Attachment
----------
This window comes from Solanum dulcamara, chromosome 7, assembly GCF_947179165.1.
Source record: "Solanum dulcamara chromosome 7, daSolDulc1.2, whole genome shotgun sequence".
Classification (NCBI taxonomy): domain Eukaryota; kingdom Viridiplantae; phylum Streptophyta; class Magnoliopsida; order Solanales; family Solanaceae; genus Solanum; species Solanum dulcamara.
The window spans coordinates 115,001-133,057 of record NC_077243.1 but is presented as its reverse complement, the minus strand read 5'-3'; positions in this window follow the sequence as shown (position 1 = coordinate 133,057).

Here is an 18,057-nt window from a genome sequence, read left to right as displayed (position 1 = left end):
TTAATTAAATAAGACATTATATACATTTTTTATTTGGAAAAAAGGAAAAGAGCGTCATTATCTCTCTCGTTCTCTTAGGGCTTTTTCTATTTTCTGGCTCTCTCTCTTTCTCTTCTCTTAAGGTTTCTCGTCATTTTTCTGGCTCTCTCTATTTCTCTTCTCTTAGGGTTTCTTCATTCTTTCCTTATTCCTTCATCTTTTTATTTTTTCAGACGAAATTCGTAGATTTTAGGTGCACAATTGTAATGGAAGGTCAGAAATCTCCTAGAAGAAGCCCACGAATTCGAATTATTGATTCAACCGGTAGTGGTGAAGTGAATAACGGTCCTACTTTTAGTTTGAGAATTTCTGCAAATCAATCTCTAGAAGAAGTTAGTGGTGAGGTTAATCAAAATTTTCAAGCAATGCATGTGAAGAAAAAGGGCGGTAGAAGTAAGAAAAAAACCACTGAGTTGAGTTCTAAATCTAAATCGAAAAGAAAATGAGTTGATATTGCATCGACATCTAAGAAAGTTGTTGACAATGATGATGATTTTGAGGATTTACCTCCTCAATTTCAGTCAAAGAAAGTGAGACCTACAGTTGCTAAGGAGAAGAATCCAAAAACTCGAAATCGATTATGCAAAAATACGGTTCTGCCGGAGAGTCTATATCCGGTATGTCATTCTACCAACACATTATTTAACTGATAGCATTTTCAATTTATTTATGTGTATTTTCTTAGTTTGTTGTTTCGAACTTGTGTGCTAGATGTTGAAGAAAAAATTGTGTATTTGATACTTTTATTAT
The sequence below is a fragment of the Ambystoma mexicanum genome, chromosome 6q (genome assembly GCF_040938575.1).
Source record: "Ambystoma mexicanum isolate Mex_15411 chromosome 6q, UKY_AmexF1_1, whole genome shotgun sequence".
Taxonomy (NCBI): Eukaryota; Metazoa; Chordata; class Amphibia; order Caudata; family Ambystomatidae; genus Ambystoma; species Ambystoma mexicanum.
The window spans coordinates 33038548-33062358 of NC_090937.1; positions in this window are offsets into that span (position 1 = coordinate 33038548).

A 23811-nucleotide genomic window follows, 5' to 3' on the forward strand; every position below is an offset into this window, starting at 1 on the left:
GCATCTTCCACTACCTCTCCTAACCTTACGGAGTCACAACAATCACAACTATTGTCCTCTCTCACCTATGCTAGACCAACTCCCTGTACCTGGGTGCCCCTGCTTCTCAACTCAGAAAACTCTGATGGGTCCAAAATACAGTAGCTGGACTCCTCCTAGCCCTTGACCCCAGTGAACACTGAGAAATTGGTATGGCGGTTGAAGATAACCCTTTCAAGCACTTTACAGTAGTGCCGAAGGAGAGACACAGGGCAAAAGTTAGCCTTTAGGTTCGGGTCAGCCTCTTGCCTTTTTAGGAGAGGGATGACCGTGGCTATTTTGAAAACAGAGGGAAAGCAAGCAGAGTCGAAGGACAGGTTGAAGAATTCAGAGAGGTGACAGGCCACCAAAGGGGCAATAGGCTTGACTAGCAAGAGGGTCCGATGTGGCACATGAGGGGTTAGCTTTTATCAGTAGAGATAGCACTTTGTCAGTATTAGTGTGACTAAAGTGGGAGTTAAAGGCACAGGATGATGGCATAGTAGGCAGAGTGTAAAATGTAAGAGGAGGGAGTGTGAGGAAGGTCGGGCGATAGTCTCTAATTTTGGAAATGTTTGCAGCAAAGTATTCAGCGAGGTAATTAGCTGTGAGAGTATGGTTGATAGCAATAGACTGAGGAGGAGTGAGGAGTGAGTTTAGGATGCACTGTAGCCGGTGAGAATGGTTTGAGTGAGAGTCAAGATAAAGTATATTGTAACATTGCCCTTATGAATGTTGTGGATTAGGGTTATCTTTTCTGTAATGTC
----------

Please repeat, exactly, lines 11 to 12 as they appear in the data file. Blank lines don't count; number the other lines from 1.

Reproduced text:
A 23811-nucleotide genomic window follows, 5' to 3' on the forward strand; every position below is an offset into this window, starting at 1 on the left:
GCATCTTCCACTACCTCTCCTAACCTTACGGAGTCACAACAATCACAACTATTGTCCTCTCTCACCTATGCTAGACCAACTCCCTGTACCTGGGTGCCCCTGCTTCTCAACTCAGAAAACTCTGATGGGTCCAAAATACAGTAGCTGGACTCCTCCTAGCCCTTGACCCCAGTGAACACTGAGAAATTGGTATGGCGGTTGAAGATAACCCTTTCAAGCACTTTACAGTAGTGCCGAAGGAGAGACACAGGGCAAAAGTTAGCCTTTAGGTTCGGGTCAGCCTCTTGCCTTTTTAGGAGAGGGATGACCGTGGCTATTTTGAAAACAGAGGGAAAGCAAGCAGAGTCGAAGGACAGGTTGAAGAATTCAGAGAGGTGACAGGCCACCAAAGGGGCAATAGGCTTGACTAGCAAGAGGGTCCGATGTGGCACATGAGGGGTTAGCTTTTATCAGTAGAGATAGCACTTTGTCAGTATTAGTGTGACTAAAGTGGGAGTTAAAGGCACAGGATGATGGCATAGTAGGCAGAGTGTAAAATGTAAGAGGAGGGAGTGTGAGGAAGGTCGGGCGATAGTCTCTAATTTTGGAAATGTTTGCAGCAAAGTATTCAGCGAGGTAATTAGCTGTGAGAGTATGGTTGATAGCAATAGACTGAGGAGGAGTGAGGAGTGAGTTTAGGATGCACTGTAGCCGGTGAGAATGGTTTGAGTGAGAGTCAAGATAAAGTATATTGTAACATTGCCCTTATGAATGTTGTGGATTAGGGTTATCTTTTCTGTAATGTC